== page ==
Mister P: What’s its secret sauce?

This is a long and technical post on an important topic: the use of multilevel regression and poststratification (MRP) to estimate state-level public opinion. MRP as a research method, and state-level opinion (or, more generally, attitudes in demographic and geographic subpopulation) as a subject, have both become increasingly important in political science—and soon, I expect, will become increasingly important in other social sciences as well. Being able to estimate state-level opinion from national surveys is just such a powerful thing, that if it can be done, people will do it. It’s taken 15 years or so for the method to really catch on, but the ready availability of survey data and of computing power—as well as our increasing comfort level, as a profession, with these techniques, has made MRP become more of a routine research tool.

As a method becomes used more and more widely, there will be natural concerns about its domains of applicability. That is the subject of the present post, which features material from Jeff Lax, Justin Phillips, and Yair Ghitza, and was motivated by a recently published paper that presented some recommendations for the use of MRP to estimate state-level opinions.

Jeff and Justin write:

Given the spread of multilevel regression and poststratification (MRP) as a tool for measuring sub-national public opinion, we would like to draw your attention to a new paper in Political Analysis by Buttice and Highton (hereafter, BH). BH expand the number of MRP estimates subjected to validity checks and find varying degrees of MRP success across survey questions. We’ve been reminding people for a while now about being careful with MRP, and so we’re happy to see others independently spreading the message that MRP should be done carefully and cautiously. We also want to update you on the new MRP package.

To sum up the BH findings, the first and most important is that, as we said back in 2009, having a good model including a state-level predictor is important. BH verify that more broadly than we did. One comforting result is that the type of survey question used in MRP work to date is the very type shown to yield higher quality MRP estimates.

But one cannot blindly run MRP and expect it to work well. Users must take the time to make sure they have a reasonable model for predicting opinion. Indeed, one way to read the BH piece is that if you randomly choose a survey question from those CCES surveys and throw just any state-level predictor at it (or maybe worse, no state-level predictor), the MRP estimates that result will not be as good as those you have seen used in the substantive literature invoking MRP. Indeed, they point out that only one published MRP paper (Pacheco) fails to follow their recommendation to use a state-level predictor.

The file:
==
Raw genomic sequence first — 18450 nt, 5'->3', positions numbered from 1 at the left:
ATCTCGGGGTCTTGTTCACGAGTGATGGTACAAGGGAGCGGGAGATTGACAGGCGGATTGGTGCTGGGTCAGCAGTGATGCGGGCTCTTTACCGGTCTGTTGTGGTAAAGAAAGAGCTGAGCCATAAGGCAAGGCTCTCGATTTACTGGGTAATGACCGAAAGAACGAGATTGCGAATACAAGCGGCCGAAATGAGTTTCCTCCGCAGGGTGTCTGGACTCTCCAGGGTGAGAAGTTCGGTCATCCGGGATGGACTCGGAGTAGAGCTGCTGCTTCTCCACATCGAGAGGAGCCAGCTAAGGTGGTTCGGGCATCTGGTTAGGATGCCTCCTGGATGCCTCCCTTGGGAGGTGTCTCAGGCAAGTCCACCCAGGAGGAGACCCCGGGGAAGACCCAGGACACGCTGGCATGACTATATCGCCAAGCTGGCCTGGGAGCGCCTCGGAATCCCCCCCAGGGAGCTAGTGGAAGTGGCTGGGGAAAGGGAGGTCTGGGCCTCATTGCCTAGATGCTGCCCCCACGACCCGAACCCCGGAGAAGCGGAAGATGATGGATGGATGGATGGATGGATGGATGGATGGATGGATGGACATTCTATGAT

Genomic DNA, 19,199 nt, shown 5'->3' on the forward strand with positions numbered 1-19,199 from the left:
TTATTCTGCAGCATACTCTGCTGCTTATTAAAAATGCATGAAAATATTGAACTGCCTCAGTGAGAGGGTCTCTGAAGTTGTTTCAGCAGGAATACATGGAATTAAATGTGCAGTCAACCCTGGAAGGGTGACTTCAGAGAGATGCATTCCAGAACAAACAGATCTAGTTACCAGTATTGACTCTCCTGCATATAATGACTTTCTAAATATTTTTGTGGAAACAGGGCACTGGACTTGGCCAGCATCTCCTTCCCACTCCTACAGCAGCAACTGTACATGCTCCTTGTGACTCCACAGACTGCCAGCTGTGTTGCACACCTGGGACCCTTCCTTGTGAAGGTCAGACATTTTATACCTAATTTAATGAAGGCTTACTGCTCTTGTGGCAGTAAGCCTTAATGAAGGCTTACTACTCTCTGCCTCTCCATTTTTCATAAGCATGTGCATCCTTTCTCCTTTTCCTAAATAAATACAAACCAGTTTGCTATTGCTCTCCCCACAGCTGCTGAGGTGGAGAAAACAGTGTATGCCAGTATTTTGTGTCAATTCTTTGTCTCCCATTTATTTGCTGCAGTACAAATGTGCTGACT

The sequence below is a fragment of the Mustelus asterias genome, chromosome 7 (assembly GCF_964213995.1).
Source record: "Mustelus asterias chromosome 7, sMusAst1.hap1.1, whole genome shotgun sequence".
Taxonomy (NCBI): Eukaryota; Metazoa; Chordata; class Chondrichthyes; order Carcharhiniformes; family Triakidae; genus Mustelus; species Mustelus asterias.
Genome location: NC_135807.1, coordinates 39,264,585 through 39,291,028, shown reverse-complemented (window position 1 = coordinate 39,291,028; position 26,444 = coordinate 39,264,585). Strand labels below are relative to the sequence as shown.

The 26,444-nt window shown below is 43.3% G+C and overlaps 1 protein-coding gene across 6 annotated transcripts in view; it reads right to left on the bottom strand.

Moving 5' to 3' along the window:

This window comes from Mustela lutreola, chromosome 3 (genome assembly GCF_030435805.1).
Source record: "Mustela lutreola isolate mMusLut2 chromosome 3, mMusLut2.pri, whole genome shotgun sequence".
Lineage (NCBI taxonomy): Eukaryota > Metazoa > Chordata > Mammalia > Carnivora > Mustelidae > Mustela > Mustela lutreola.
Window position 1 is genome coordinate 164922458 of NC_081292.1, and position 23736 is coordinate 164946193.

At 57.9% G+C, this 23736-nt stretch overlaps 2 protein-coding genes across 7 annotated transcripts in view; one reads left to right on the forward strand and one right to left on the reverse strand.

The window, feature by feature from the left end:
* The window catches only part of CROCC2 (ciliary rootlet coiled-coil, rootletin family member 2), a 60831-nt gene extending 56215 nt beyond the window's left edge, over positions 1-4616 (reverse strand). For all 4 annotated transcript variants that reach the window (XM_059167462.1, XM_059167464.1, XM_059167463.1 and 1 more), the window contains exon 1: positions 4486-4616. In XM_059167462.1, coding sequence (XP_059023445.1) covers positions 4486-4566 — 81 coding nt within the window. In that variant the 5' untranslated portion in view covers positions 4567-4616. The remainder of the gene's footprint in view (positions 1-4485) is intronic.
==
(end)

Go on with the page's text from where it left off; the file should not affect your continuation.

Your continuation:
We also would like to point you to our paper from Midwest this year assessing different ways of doing MRP to improve accuracy and establish benchmarks and diagnostics. A newer version with further simulations and results—and a guide for using the new MRP package—will be posted soon(ish), but we’d like to reiterate some key advice:

1. State predictor. Use a substantive group-level predictor for state. Using more than one is unlikely to be helpful, especially if noisily estimated. The choice among a few good options (like presidential vote or ideology) is not dispositive though the new “DPSP” variable we recommend (see footnote 7) is weakly best in our results to date.

2. Interactions. Interactions between individual cell-level predictors are not necessary. Deeper interactions (say, four-way interactions) do nothing for small samples. With respect to this advice, and to that below, our updated paper will discuss details, note exceptions, and extend our findings to larger samples.

3. Typologies. Adding additional individual types (by religious or income categories) does not improve performance on average in small samples.

4. Other group-level predictors. Adding continuous predictors for demographic group-level variables (akin to the state level predictor recommended) does not improve performance on average.